Left: This one’s for Ronnie and Julie. Me with the most northerly post box I could find!
Right: Bobby’s bus shelter (the previous bus shelter was demolished and once the new one was installed it acquired furniture, it now has a makeover every year).
I caught the ferry to Fetlar where I was spending another night in a böd, this time it was much more traditional. It was a croft that had belonged to a local storyteller called Jamsie and was very well looked after. Whilst on Fetlar I watched an episode of Time Team in the museum (hosted by my new mate Sir Tony) where they uncovered some stonking Viking finds on Fetlar, went twitching at the reserve and spent some time on the beach. Back at the böd I met fellow dweller; Neal. A local, he had retired from the oil refinery at Sullum Voe the previous year and had started a project to walk the 1,000mile coastline of the inhabited islands of Shetland. He was almost finished, seeing this as training for doing LEJOG next year so we had a lot in common and spent the evening talking in front of the fire. I was honoured to have met him, there are far fewer people in the world (approx. 2) who’ve walked the coast of Shetland than have walked LEJOG. Neal – feel free to get in touch. If I can, I’d like to join you on a day of your LEJOG trip.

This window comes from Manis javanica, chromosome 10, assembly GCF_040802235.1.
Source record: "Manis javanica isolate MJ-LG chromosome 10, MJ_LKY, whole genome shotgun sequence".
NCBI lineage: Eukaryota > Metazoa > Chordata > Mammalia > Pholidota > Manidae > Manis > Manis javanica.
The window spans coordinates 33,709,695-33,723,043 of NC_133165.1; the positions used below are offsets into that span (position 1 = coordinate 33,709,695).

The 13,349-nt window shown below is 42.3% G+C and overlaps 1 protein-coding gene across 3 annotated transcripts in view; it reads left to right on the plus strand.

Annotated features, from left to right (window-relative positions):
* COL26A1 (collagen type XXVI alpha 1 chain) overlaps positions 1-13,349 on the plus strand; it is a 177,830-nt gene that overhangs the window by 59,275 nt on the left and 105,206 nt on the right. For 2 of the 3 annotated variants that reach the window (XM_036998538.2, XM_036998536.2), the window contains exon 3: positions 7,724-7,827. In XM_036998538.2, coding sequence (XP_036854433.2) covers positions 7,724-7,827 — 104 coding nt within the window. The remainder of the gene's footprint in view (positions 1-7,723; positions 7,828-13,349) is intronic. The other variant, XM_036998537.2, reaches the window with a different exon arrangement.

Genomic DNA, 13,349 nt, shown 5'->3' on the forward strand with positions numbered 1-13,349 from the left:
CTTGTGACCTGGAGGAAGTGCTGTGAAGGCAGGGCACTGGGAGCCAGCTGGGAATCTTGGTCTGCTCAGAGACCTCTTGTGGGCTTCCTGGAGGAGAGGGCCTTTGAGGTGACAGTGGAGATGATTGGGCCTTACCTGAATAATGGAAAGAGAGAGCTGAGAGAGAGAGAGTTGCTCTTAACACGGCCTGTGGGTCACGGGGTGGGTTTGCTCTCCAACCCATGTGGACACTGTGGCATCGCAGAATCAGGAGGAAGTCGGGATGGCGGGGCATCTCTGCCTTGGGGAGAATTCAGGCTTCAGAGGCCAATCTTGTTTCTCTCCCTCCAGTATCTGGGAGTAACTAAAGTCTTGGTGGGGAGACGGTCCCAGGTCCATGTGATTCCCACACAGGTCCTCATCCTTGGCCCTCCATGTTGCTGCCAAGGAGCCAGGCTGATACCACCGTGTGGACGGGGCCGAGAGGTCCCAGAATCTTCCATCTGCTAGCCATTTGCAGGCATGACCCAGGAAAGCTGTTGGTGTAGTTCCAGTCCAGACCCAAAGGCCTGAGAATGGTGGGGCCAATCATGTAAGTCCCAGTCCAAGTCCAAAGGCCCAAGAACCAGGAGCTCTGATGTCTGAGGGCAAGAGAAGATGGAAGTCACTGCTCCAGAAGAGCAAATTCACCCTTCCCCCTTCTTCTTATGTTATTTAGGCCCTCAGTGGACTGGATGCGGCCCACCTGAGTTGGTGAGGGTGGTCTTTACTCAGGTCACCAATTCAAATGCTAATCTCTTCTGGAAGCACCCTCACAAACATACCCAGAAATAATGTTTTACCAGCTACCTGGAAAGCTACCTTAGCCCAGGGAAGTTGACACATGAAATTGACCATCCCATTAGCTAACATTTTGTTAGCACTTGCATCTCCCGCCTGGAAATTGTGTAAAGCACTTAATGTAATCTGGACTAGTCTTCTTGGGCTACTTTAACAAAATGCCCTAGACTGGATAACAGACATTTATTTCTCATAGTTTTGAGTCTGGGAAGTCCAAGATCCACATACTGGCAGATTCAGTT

Sunday 24th toWednesday 27th September
Fetlar to Home
On the way to catching my 4th ferry out of 6 in 2 days I stopped to feed some Shetland ponies and watch the gannets dive bomb into the rough sea. I then drove back down Yell, down the mainland to Lerwick to catch the overnight ferry to Aberdeen.
On the way home I stopped off in Edinburgh to have dinner with an old friend, and in Durham to spend an evening with Ronnie and Julie who’ve cheered me on from the sidelines since their LEJOG trip came to it’s premature end. They’re support has meant a lot to me and I feel like I’ve made friends for life. I just hope I’m able to provide the same level of support when they attempt the trip again next year. Once I’d finally made it to London there was just enough time to swing by the pub for a swift drink where the Rockhoppers were having their monthly social. I hadn’t told anyone I was back, I just walked into the pub with my bag on my back and said ‘surprise’!
On the very final leg of my journey, on the train from London to East Sussex, I finally came to terms with the trip coming to an end. I’d put it off for nearly 2 weeks but now I was ready for some of lifes luxuries; slippers, central heating, a fluffy towel, my own bed, clean clothes and home cooked food. I think the reality of what I’ve achieved will take some time to sink in and I look forward to looking back on the high points and the low points.
I’ve also very much enjoyed keeping this blog, although at times it has been hard to motivate myself to do it. So a final thank you to anyone and everyone who has read it, I hope you enjoyed it, and you never know there could be a book so keep your eyes peeled for that and you can read it all over again!